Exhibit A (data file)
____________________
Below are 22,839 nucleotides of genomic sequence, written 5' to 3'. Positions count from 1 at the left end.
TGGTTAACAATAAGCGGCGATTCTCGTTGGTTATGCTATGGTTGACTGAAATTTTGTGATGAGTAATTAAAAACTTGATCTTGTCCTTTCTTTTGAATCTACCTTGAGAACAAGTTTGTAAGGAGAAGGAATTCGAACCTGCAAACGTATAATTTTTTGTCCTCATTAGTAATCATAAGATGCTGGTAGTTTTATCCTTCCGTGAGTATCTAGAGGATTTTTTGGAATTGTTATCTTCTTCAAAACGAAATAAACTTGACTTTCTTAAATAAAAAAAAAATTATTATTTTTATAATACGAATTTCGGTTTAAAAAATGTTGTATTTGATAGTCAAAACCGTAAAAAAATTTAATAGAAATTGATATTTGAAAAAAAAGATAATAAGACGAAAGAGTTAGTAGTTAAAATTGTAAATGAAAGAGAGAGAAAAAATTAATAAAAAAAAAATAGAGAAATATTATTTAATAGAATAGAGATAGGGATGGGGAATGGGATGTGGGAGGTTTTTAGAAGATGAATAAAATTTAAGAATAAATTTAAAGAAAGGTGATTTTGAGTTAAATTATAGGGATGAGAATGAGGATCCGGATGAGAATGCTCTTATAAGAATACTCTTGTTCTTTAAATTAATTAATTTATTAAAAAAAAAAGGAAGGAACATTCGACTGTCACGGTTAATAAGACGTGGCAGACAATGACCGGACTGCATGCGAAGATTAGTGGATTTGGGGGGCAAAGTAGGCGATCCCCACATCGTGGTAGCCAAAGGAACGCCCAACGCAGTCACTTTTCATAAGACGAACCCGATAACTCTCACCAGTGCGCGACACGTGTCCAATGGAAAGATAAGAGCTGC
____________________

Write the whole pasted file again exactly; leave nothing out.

Below are 22,839 nucleotides of genomic sequence, written 5' to 3'. Positions count from 1 at the left end.
TGGTTAACAATAAGCGGCGATTCTCGTTGGTTATGCTATGGTTGACTGAAATTTTGTGATGAGTAATTAAAAACTTGATCTTGTCCTTTCTTTTGAATCTACCTTGAGAACAAGTTTGTAAGGAGAAGGAATTCGAACCTGCAAACGTATAATTTTTTGTCCTCATTAGTAATCATAAGATGCTGGTAGTTTTATCCTTCCGTGAGTATCTAGAGGATTTTTTGGAATTGTTATCTTCTTCAAAACGAAATAAACTTGACTTTCTTAAATAAAAAAAAAATTATTATTTTTATAATACGAATTTCGGTTTAAAAAATGTTGTATTTGATAGTCAAAACCGTAAAAAAATTTAATAGAAATTGATATTTGAAAAAAAAGATAATAAGACGAAAGAGTTAGTAGTTAAAATTGTAAATGAAAGAGAGAGAAAAAATTAATAAAAAAAAAATAGAGAAATATTATTTAATAGAATAGAGATAGGGATGGGGAATGGGATGTGGGAGGTTTTTAGAAGATGAATAAAATTTAAGAATAAATTTAAAGAAAGGTGATTTTGAGTTAAATTATAGGGATGAGAATGAGGATCCGGATGAGAATGCTCTTATAAGAATACTCTTGTTCTTTAAATTAATTAATTTATTAAAAAAAAAAGGAAGGAACATTCGACTGTCACGGTTAATAAGACGTGGCAGACAATGACCGGACTGCATGCGAAGATTAGTGGATTTGGGGGGCAAAGTAGGCGATCCCCACATCGTGGTAGCCAAAGGAACGCCCAACGCAGTCACTTTTCATAAGACGAACCCGATAACTCTCACCAGTGCGCGACACGTGTCCAATGGAAAGATAAGAGCTGC